Austin could make hands-free ordinance stricter

A statewide ban on texting while driving was recently signed into law. The City of Austin may take things even further, by adding more regulations to their current cell phone ordinance.

When it comes to distracted driving, nearly everyone has an opinion. Transportation safety advocate Scott Johnson made three recommendations to the Public Safety Commission on Monday, pertaining to Austin's hands-free ordinance. The first would make it illegal to use your phone at a stop sign or stop light.

"Right now what happens is that people, as they slow down even though its against the law, the vehicles in motion and they creep forward. They end up hitting someone, another vehicle or make it into the crosswalk more so than they would without a phone," says Scott Johnson, transportation safety advocate.

Commissioner Ed Scruggs says this recommendation is likely to get backed by the Public Safety Commission. It was originally included in our city ordinance but taken out at the last minute.

"We believe that we're the only city in Texas with a distracted driving ordinance where we're not prohibiting use at a stop light. So if we were to go that route, we wouldn't be more strict than other cities, we would be in line with them," says Ed Scruggs, Public Safety Commission. 

The second proposed recommendation would ban headphones that cover your ear completely or partially, with the exception of earbuds. The third would ban a passenger from taking a selfie or video while the car is in motion, for the reason that the driver might be distracted. APD Assistant Chief Justin Newsom says data shows that throughout the country distracted driving is a huge problem that needs to be addressed. That is one reason we see bike officers downtown.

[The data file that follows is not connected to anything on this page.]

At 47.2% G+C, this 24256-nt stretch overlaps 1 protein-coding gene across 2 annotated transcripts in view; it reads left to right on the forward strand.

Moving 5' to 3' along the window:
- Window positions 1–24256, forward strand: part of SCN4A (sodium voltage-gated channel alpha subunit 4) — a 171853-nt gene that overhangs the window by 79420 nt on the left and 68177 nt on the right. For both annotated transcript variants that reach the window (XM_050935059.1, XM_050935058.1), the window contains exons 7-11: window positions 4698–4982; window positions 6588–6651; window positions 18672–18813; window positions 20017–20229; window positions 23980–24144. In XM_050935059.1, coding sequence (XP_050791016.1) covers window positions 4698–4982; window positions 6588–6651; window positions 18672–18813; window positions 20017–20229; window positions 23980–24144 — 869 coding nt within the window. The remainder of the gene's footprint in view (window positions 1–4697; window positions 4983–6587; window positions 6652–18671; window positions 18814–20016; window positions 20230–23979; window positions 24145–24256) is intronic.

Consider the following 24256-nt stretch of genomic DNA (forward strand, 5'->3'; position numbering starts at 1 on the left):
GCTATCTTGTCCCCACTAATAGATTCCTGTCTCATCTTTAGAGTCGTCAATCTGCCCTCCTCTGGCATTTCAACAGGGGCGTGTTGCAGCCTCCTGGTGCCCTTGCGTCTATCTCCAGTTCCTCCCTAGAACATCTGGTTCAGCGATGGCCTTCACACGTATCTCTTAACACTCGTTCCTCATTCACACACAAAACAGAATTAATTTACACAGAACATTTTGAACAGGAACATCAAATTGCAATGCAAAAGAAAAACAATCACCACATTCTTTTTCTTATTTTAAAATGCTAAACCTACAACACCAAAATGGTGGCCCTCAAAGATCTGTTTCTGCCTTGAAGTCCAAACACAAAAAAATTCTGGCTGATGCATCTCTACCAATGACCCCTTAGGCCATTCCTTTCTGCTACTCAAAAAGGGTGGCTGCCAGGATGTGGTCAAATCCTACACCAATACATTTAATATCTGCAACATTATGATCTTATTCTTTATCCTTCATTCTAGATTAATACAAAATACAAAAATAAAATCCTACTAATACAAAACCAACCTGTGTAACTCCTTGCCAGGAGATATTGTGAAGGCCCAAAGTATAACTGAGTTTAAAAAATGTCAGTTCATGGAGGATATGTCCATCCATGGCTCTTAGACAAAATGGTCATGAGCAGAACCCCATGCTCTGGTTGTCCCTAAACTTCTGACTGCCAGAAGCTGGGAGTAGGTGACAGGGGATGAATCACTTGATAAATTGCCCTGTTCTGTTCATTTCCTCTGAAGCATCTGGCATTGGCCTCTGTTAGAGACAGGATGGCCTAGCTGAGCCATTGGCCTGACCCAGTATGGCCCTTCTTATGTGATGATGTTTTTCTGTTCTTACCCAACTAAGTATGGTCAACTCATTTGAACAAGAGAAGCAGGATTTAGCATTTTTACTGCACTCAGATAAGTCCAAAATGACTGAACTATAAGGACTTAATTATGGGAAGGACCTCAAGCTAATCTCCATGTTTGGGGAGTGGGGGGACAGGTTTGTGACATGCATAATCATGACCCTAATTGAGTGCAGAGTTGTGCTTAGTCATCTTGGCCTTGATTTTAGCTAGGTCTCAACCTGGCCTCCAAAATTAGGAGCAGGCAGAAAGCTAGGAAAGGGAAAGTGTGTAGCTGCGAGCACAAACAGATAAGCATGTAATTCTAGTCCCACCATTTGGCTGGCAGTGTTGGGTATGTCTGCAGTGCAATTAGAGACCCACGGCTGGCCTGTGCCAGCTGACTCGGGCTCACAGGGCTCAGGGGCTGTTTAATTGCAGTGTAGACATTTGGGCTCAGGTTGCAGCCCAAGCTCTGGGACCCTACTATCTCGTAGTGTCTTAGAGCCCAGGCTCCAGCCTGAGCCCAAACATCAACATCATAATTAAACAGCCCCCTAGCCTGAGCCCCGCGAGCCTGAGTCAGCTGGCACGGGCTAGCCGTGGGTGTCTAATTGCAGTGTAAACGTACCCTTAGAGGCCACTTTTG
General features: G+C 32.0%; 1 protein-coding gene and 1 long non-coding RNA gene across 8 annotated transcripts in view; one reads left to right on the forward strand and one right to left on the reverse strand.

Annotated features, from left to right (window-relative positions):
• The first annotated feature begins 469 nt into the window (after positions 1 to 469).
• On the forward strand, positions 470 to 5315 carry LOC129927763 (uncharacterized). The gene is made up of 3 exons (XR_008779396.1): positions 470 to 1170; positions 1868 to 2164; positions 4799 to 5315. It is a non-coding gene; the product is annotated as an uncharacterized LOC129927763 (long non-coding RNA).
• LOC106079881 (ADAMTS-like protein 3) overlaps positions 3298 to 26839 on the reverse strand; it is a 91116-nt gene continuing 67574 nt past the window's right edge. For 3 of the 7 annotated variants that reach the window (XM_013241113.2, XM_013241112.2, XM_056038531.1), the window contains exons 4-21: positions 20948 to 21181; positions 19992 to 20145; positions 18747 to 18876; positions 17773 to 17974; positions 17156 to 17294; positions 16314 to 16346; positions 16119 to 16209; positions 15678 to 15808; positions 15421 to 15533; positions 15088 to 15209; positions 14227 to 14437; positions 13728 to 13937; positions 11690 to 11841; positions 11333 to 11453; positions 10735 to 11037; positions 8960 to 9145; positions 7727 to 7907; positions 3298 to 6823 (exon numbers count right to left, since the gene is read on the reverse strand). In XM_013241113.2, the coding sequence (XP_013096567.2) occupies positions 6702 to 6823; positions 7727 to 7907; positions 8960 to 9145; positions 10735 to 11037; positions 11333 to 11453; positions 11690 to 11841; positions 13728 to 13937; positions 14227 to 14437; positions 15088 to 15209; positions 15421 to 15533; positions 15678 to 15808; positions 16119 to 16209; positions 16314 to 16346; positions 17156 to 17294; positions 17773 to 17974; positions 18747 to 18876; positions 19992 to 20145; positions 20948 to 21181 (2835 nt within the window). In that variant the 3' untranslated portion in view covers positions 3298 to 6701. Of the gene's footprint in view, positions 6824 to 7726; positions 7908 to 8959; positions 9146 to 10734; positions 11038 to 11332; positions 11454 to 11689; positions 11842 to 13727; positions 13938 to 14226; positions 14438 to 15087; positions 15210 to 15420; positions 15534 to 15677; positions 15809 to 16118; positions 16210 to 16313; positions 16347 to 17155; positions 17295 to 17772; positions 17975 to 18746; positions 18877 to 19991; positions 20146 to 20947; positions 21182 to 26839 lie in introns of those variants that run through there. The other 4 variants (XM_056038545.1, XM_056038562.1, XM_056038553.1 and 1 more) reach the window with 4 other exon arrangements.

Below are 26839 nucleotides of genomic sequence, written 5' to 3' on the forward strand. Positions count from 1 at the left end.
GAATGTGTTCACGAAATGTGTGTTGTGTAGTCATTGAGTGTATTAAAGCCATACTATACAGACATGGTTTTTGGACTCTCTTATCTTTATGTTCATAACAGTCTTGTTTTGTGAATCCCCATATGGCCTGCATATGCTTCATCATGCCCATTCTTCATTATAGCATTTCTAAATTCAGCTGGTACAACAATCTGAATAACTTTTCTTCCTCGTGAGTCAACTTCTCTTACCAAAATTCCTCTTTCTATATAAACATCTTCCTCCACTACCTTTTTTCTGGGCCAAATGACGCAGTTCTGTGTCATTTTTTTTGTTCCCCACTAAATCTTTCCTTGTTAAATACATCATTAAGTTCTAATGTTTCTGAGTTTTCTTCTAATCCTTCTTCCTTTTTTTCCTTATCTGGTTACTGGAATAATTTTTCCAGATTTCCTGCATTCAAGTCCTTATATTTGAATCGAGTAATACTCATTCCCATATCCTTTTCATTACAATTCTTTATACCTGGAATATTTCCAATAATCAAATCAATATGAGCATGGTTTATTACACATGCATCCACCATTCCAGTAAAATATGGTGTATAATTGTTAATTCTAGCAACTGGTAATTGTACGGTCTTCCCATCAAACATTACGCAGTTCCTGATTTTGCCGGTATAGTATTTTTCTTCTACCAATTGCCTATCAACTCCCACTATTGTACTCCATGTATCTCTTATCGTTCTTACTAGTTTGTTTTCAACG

"They're able to write tickets for distracted driving. In a single day they'll write over 100 tickets with four or five officers just being downtown, where they're watching people near intersections and making stops based on the use of electronic devices that fits within the current ordinance," says Asst. Chief Justin Newsom, Austin Police Department.

Governor Greg Abbott signed the statewide texting while driving ban into law in June. He also called for a measure that would pre-empt local ordinances that go beyond the statewide ban. It's too early to determine whether that will pass.

"If you are from a town where there are a total of five stop lights, you're driving there, and then you come to Austin where there are thousands of stop lights - it's a very different atmosphere in which to drive in. So, I think some communities say the safety regulations of distracted driving are warranted to tailor it to that individual community," says Scruggs.

The specifics still need to be discussed before the Public Safety Commission decides to actually make a recommendation. But, Commissioner Scruggs says our ordinance is in need of some updating.